The same philosophy I used to raise my  kids.

No I’m not a person that gives his 7 year old the right to do anything he wants. Just as any parent, I have my command-and-control moments & I also have moments I gave my kids too much freedom and not enough support.

Recently we started using an actual scrum technique for helping Joppe (7 year old) with his homework. When we moved to Bordeaux, he got a large amount of books and assignments from his Belgium school. This had to keep him in sync with their work, so he can stay in his class next year.

Although it was a large amount, we never actually counted the pages that needed to be done. (As I said sometimes I don’t give enough support.)

Every Wednesday when there was no school in France) my wife helped Joppe to do more homework as on the others days. Although he liked doing the work, getting started was never easy (Not even when he asked to do some more work.)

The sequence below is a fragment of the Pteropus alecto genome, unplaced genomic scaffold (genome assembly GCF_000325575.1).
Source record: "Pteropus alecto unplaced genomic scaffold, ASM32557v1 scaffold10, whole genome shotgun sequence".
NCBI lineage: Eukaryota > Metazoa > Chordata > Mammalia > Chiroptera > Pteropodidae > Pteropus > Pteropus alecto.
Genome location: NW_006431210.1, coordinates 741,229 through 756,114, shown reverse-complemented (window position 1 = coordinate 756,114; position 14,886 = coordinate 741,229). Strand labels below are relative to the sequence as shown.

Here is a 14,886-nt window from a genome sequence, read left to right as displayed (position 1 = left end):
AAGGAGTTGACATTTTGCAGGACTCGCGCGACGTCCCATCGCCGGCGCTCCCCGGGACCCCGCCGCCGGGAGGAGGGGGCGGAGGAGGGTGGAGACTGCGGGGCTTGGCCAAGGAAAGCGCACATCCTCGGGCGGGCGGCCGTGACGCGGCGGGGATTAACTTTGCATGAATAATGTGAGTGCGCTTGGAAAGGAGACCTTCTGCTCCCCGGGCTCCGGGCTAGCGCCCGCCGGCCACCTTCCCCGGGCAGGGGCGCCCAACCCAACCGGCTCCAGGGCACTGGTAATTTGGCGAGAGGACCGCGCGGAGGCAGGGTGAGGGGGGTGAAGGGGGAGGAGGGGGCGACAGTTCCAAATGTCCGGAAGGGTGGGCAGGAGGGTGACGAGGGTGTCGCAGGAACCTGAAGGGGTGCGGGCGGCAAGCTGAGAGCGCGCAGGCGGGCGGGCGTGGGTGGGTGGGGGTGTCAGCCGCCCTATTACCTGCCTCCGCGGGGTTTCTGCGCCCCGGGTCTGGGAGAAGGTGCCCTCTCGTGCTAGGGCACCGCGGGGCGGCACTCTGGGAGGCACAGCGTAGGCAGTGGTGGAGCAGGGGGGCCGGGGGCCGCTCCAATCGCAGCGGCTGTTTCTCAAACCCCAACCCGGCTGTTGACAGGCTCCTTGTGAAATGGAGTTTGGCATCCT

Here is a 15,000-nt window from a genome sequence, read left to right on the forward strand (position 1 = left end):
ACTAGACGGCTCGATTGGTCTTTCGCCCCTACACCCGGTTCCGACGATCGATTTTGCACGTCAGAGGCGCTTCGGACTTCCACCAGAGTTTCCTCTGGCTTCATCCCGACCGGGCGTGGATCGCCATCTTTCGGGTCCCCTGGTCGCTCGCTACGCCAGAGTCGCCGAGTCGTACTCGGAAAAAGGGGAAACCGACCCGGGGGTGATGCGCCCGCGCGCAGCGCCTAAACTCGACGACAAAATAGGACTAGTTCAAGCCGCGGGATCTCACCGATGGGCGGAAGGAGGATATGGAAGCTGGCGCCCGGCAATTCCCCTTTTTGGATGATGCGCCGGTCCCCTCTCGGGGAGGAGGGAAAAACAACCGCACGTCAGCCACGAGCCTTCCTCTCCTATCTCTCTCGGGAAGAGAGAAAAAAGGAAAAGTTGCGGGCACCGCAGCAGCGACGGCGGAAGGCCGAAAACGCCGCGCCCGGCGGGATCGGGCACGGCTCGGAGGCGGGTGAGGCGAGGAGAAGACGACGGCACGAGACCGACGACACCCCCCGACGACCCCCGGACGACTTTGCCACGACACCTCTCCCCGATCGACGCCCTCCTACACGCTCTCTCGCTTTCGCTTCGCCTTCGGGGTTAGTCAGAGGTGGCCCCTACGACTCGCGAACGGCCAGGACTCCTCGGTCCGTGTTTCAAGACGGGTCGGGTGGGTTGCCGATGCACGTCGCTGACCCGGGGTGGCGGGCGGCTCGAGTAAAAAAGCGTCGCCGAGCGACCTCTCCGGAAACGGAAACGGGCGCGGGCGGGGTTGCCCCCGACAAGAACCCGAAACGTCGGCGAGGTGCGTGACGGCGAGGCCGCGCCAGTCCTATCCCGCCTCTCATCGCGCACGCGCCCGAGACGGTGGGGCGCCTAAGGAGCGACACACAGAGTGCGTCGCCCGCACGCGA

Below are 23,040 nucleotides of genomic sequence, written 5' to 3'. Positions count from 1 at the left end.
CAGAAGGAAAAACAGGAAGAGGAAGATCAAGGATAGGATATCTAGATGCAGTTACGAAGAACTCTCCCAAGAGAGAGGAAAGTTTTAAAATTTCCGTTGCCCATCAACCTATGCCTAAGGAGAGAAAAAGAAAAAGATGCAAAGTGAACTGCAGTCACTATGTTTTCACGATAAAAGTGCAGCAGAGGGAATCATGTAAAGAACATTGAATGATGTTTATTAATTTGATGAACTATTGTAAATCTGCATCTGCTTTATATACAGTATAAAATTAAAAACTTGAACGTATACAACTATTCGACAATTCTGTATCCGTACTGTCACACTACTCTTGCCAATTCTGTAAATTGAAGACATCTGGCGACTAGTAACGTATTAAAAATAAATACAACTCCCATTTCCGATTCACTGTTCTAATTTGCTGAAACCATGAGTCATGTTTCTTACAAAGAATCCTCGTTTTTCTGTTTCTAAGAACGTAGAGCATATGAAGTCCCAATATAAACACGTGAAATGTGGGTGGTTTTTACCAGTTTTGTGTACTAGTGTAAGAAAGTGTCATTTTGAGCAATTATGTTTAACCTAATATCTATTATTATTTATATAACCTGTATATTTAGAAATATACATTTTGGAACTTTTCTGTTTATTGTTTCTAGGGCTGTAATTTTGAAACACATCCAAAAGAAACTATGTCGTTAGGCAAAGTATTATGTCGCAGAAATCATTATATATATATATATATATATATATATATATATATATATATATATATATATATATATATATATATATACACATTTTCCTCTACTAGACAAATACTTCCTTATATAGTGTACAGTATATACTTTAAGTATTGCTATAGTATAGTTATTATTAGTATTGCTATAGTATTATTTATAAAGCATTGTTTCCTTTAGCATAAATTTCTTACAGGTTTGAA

A few weeks ago, Els told me, she was afraid he might not finish everything.
I started at the same place where I would start with a scrum team.

Facing reality!
What is the work that needs to be done? Joppe and I started counting the pages in all the books.
8 books with in total
884 pages that had to be done this year. Wow, I never realized that  7 year old kids do so much work in a year; (And that is not counting the books he finished in Belgium)

We then counted the pages he had already done (or better the pages still left to do.)
286 Ok that is a lot less.
(We have no idea how much of these 600 pages he did in Belgium and how much here in Bordeaux.)